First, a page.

Gaza and Gas at Heart of Russian Reservations Over Israel-Turkey Rapprochement

Since the downing of a Russian jet over Syria, Russia's ties with Ankara have deteriorated, and Putin is concerned by Turkish influence in Gaza and possible gas ties with Israel.

ברק רביד - צרובה
Barak Ravid
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Russian Foreign Minister Sergey Lavrov with Foreign Ministry director general Dore Gold.
Russian Foreign Minister Sergey Lavrov with Foreign Ministry director general Dore Gold. Credit: Russian Foreign Ministry
ברק רביד - צרובה
Barak Ravid

Russia is dissatisfied with Israel's pending rapprochement agreement with Turkey, Haaretz has learned.

Russian Foreign Minister Sergey Lavrov submitted the reservations of President Vladimir Putin's government during a meeting in Moscow on Thursday afternoon with Foreign Ministry director general Dore Gold.

Russian Foreign Minister Sergei Lavrov leaves after giving a news conference in Moscow, Russia, January 26, 2016. Credit: Reuters

Ministry spokesman Emanuel Nachshon refused to answer questions on the subject.

Also in Gold's delegation were his bureau chief, Shimon Shapira, Political Bureau head Alon Ushpiz and the ministry's Deputy Director General of Liaison Gilad Cohen.

The main items on the Israeli agenda were the situation in Syria and media reports about the arrival in Iran of the first shipment of S-300 missiles from Russia.

However, one of the central issues raised by the Russian side regarded the contacts between Israel and Turkey on a reconciliation agreement that would end a five-year crisis provoked by the Mavi Marmara incident in 2010.

The Russians, who have been locked in a severe dispute with Turkey since the downing of a Russian jet over Syria in November last year, are concerned about some of the benefits that the government of President Recep Tayyip Erdoğan will receive in the context of an agreement with Israel.

Even before Turkey's downing of the Russian aircraft, Turkey-Russia relations were in deep crisis over Russia's increased involvement in the Syrian civil war on the side of the Assad regime.

The government in Ankara supports many of the rebel groups and is accused by Russia of supporting the Islamic State (ISIS) in order to bring down Assad.

Turkey, for its part, accuses Russia of supporting Kurdish rebel groups carrying out attacks on Turkish targets from Syrian territory. Erdogan went as far as to say on Wednesday that the Russian bombing raids in Syria were aimed at civilians and could amount to war crimes.

Turkish Prime Minister Ahmet Davutoglu accused Russia of assisting the Assad regime in the ethnic cleansing of civilians in Aleppo.

An Israeli source knowledgeable about the Russian position regarding the Israel-Turkey contacts said that Moscow is not interested in having Turkey gain a substantial foothold in the Gaza Strip.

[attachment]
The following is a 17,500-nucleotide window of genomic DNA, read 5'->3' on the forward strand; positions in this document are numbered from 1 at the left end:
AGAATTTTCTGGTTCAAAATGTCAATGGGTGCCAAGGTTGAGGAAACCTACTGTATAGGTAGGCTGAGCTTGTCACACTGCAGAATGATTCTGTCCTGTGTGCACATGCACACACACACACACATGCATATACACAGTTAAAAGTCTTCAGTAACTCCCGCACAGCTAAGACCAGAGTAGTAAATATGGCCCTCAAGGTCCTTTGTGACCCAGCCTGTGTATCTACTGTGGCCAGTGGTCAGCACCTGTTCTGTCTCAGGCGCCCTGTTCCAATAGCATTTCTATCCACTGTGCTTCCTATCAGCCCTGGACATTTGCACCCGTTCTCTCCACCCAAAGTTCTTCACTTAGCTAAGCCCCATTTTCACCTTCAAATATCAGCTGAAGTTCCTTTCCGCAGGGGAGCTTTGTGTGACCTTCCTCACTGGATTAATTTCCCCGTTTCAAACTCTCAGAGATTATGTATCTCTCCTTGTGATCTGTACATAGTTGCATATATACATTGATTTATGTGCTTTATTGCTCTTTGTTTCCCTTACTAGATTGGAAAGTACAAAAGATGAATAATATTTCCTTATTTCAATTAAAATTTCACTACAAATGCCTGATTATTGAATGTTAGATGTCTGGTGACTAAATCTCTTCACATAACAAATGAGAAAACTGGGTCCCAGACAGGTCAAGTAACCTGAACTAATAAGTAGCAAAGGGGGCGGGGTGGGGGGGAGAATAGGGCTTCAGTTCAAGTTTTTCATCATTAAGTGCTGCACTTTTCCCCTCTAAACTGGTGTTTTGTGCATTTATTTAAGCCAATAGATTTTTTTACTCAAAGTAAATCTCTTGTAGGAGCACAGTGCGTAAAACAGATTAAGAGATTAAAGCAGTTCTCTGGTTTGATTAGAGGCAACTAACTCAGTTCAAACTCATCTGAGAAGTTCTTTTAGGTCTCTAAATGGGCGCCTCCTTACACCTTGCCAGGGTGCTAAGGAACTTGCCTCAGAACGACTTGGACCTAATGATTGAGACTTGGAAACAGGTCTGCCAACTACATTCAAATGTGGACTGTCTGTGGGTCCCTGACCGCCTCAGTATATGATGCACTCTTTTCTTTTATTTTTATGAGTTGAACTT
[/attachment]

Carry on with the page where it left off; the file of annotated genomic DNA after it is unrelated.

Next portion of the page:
As part of the negotiations with Israel, Turkey has demanded free access to Gaza and special status with regard to the import of humanitarian equipment into the Strip and the construction of infrastructure, such as a power generator for electricity.

Turkey is not demanding the lifting of Israel's blockade on the strip, believing that by gaining free access to Gaza it will be able to claim a significant achievement in softening the blockade.

Another Russian reservatrion regards the possibility of cooperation between Israel and Turkey on natural gas. Russia is currently Turkey's main supplier of natural gas.

Russia's negative attitude to the agreement with Turkey is shared by Egypt, which is also opposed to giving Turkey special status in Gaza – a move which it thinks will damage Egyptian interests in Gaza.

On the evening before the meeting with the Israeli delegation, Lavrov spoke on the phone with Egyptian Foreign Minister Sameh Shoukry, though it is not known whether they discussed the contacts between Israel and Turkey.

The combined opposition of Russia and Egypt is likely to have significant impact on Prime Minister Benjamin Netanyahu's decision on whether to sign an agreement with Turkey.

A senior Israeli official said a powerful group of defense officials, who were previously in favor of normalization with Turkey, are now of the opinion that Israel doesn't need to be in a hurry to sign the reconciliation agreement.

Those senior defense officials, the most prominent of whom is Defense Minister Moshe Ya'alon, believe that continued Hamas terror activity from Turkish territory, combined with concern about Israel's ties with Russia and Egypt, call into question the degree to which signing the agreement with Turkey at the present time will contribute to Israel's interests.

Ya'alon himself gave voice to that mood during a press conference in Switzerland last week, when he said that Turkey has greater interest than Israel in reaching true reconciliation.

Israel's concerns over damage to its ties with Russia are based primarily on the Russian military involvement in Syria and the fear that tension with Russia at this time would do harm to Israeli interests, such as the air force's freedom of action in Syria and Russian arms transfers to Iran and the Syrian army, from where they reach Hezbollah.

The current round of talks between Israel and Turkey in Geneva last week ended with tangible progress. Senior Turkish officials have made media statements recently to the effect that all the items on which there was disagreement have now been resolved and the sides are ready to sign an agreement.

Those statements were denied in Jerusalem, where officials said that several disagreements still need to be resolved, despite the progress. Senior officials said in response that Russia "never reached out to Israel to reject the deal with Turkey."

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